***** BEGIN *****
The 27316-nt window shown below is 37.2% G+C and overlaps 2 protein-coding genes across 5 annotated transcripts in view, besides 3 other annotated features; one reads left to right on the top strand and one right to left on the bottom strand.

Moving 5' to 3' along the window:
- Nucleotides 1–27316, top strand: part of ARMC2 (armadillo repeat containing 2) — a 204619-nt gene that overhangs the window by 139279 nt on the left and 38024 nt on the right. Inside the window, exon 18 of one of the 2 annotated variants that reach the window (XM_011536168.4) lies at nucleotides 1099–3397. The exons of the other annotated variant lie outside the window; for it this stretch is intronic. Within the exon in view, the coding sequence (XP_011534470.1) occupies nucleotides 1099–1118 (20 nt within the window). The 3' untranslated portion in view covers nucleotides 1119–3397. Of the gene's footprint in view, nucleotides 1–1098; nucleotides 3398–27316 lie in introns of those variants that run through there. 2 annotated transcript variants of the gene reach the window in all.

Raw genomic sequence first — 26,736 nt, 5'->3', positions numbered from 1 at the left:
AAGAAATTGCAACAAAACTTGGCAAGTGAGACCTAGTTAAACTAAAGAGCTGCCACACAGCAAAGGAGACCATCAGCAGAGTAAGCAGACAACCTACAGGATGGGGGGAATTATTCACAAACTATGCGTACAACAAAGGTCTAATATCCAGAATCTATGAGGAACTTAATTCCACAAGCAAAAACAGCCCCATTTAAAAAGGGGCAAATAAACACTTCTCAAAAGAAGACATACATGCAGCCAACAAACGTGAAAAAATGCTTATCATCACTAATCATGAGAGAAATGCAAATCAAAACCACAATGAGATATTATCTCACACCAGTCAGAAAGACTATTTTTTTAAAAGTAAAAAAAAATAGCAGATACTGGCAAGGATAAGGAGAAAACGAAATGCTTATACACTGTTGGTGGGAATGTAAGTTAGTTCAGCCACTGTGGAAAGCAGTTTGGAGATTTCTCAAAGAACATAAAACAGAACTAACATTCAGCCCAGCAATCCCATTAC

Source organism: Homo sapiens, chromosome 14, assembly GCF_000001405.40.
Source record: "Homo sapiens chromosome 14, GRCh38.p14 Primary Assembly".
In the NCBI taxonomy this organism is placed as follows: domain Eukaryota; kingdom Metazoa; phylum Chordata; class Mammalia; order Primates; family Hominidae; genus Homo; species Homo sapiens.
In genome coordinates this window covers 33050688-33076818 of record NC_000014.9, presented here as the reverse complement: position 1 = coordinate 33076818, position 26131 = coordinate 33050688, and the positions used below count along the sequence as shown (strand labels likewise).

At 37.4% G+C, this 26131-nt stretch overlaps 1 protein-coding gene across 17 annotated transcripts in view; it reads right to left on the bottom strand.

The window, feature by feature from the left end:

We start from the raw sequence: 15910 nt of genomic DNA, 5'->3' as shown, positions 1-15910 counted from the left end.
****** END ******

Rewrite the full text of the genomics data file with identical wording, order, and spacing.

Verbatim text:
The 27316-nt window shown below is 37.2% G+C and overlaps 2 protein-coding genes across 5 annotated transcripts in view, besides 3 other annotated features; one reads left to right on the top strand and one right to left on the bottom strand.

Moving 5' to 3' along the window:
- Nucleotides 1–27316, top strand: part of ARMC2 (armadillo repeat containing 2) — a 204619-nt gene that overhangs the window by 139279 nt on the left and 38024 nt on the right. Inside the window, exon 18 of one of the 2 annotated variants that reach the window (XM_011536168.4) lies at nucleotides 1099–3397. The exons of the other annotated variant lie outside the window; for it this stretch is intronic. Within the exon in view, the coding sequence (XP_011534470.1) occupies nucleotides 1099–1118 (20 nt within the window). The 3' untranslated portion in view covers nucleotides 1119–3397. Of the gene's footprint in view, nucleotides 1–1098; nucleotides 3398–27316 lie in introns of those variants that run through there. 2 annotated transcript variants of the gene reach the window in all.

Raw genomic sequence first — 26,736 nt, 5'->3', positions numbered from 1 at the left:
AAGAAATTGCAACAAAACTTGGCAAGTGAGACCTAGTTAAACTAAAGAGCTGCCACACAGCAAAGGAGACCATCAGCAGAGTAAGCAGACAACCTACAGGATGGGGGGAATTATTCACAAACTATGCGTACAACAAAGGTCTAATATCCAGAATCTATGAGGAACTTAATTCCACAAGCAAAAACAGCCCCATTTAAAAAGGGGCAAATAAACACTTCTCAAAAGAAGACATACATGCAGCCAACAAACGTGAAAAAATGCTTATCATCACTAATCATGAGAGAAATGCAAATCAAAACCACAATGAGATATTATCTCACACCAGTCAGAAAGACTATTTTTTTAAAAGTAAAAAAAAATAGCAGATACTGGCAAGGATAAGGAGAAAACGAAATGCTTATACACTGTTGGTGGGAATGTAAGTTAGTTCAGCCACTGTGGAAAGCAGTTTGGAGATTTCTCAAAGAACATAAAACAGAACTAACATTCAGCCCAGCAATCCCATTAC

Source organism: Homo sapiens, chromosome 14, assembly GCF_000001405.40.
Source record: "Homo sapiens chromosome 14, GRCh38.p14 Primary Assembly".
In the NCBI taxonomy this organism is placed as follows: domain Eukaryota; kingdom Metazoa; phylum Chordata; class Mammalia; order Primates; family Hominidae; genus Homo; species Homo sapiens.
In genome coordinates this window covers 33050688-33076818 of record NC_000014.9, presented here as the reverse complement: position 1 = coordinate 33076818, position 26131 = coordinate 33050688, and the positions used below count along the sequence as shown (strand labels likewise).

At 37.4% G+C, this 26131-nt stretch overlaps 1 protein-coding gene across 17 annotated transcripts in view; it reads right to left on the bottom strand.

The window, feature by feature from the left end:

We start from the raw sequence: 15910 nt of genomic DNA, 5'->3' as shown, positions 1-15910 counted from the left end.